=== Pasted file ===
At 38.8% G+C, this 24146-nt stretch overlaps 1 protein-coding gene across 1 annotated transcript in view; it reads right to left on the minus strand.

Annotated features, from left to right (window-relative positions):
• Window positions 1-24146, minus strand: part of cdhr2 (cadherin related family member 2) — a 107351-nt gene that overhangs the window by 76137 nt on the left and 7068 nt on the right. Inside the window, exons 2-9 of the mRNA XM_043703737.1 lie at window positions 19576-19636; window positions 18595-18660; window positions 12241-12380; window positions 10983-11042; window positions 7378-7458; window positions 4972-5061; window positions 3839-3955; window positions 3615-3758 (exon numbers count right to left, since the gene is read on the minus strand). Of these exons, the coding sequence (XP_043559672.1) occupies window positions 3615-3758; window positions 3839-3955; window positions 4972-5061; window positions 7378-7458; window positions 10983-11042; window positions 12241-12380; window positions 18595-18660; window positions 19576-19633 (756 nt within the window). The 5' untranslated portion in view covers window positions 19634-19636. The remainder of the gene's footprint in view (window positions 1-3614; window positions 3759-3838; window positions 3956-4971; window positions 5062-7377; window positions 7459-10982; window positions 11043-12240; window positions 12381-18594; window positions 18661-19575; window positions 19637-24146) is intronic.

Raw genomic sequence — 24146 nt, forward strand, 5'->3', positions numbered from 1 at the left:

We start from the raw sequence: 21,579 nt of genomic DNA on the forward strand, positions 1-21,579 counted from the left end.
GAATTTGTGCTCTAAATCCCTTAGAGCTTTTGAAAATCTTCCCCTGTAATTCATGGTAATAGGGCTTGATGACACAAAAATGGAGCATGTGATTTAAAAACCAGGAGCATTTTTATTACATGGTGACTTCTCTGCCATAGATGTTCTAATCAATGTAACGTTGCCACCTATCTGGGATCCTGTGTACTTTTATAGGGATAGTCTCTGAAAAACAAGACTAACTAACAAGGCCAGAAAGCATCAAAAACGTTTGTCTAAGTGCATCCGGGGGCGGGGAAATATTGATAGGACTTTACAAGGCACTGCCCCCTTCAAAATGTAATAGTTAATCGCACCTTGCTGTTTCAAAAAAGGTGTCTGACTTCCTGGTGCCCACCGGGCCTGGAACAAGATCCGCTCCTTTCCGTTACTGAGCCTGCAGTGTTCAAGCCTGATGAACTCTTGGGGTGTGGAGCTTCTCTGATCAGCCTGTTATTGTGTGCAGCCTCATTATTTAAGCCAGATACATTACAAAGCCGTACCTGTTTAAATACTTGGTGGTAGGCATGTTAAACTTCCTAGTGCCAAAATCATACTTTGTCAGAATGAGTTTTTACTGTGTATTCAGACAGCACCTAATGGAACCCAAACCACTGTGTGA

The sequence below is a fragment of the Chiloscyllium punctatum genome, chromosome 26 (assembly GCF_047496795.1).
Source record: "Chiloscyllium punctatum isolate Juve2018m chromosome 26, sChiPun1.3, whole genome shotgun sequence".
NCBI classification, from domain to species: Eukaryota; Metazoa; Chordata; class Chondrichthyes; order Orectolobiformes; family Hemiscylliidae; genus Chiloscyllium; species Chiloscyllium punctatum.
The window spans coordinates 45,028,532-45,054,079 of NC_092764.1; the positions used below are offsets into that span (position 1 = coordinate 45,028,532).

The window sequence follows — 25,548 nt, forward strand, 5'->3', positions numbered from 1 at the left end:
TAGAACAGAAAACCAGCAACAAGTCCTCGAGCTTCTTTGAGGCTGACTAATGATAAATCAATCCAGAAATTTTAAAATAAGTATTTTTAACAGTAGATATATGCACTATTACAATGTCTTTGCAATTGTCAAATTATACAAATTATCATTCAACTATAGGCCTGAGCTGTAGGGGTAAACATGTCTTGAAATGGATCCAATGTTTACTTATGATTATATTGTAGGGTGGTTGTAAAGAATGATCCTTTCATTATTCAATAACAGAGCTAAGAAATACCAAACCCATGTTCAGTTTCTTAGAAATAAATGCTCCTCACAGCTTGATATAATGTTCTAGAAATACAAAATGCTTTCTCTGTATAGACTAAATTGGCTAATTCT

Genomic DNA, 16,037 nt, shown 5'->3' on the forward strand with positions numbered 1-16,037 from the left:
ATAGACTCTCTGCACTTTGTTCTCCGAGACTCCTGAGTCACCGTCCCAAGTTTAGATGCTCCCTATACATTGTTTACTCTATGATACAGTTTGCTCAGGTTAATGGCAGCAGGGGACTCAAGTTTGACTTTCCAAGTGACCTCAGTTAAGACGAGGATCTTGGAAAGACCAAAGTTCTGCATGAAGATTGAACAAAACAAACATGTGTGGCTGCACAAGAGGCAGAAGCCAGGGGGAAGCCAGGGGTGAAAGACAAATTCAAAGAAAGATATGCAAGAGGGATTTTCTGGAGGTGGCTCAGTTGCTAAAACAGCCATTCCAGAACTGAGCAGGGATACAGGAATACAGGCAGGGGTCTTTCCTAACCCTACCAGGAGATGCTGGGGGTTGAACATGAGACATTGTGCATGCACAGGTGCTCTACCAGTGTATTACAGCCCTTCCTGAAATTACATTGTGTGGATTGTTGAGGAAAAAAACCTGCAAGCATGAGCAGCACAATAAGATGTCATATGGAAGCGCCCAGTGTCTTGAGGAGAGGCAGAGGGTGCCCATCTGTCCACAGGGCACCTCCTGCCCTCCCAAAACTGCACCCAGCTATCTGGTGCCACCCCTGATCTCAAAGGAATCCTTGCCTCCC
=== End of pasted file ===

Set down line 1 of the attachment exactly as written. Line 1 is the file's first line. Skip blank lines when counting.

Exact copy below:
At 38.8% G+C, this 24146-nt stretch overlaps 1 protein-coding gene across 1 annotated transcript in view; it reads right to left on the minus strand.